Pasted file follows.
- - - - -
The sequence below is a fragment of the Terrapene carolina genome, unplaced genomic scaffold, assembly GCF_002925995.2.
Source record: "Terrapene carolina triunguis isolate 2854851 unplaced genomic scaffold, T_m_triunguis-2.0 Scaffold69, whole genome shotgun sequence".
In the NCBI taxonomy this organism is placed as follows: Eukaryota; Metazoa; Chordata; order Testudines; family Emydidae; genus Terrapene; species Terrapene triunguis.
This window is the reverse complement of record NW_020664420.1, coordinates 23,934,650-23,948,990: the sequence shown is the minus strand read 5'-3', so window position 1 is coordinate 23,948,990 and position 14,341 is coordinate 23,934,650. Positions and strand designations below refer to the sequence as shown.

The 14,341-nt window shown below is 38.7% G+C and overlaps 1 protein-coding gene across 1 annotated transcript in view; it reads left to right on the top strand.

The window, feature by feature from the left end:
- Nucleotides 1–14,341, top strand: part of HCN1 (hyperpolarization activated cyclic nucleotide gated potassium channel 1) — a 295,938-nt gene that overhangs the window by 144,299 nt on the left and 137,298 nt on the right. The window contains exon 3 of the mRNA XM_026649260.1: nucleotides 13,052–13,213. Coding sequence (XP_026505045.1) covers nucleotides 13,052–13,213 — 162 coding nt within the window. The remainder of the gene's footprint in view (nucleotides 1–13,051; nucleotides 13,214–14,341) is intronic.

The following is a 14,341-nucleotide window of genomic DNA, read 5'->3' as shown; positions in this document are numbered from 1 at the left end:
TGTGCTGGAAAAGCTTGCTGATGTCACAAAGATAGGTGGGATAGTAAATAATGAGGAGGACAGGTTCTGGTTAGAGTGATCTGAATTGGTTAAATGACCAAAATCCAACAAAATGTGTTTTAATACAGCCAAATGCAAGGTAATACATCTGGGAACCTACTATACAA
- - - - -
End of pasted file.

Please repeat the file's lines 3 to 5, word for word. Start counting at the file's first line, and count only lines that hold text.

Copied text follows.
In the NCBI taxonomy this organism is placed as follows: Eukaryota; Metazoa; Chordata; order Testudines; family Emydidae; genus Terrapene; species Terrapene triunguis.
This window is the reverse complement of record NW_020664420.1, coordinates 23,934,650-23,948,990: the sequence shown is the minus strand read 5'-3', so window position 1 is coordinate 23,948,990 and position 14,341 is coordinate 23,934,650. Positions and strand designations below refer to the sequence as shown.

The 14,341-nt window shown below is 38.7% G+C and overlaps 1 protein-coding gene across 1 annotated transcript in view; it reads left to right on the top strand.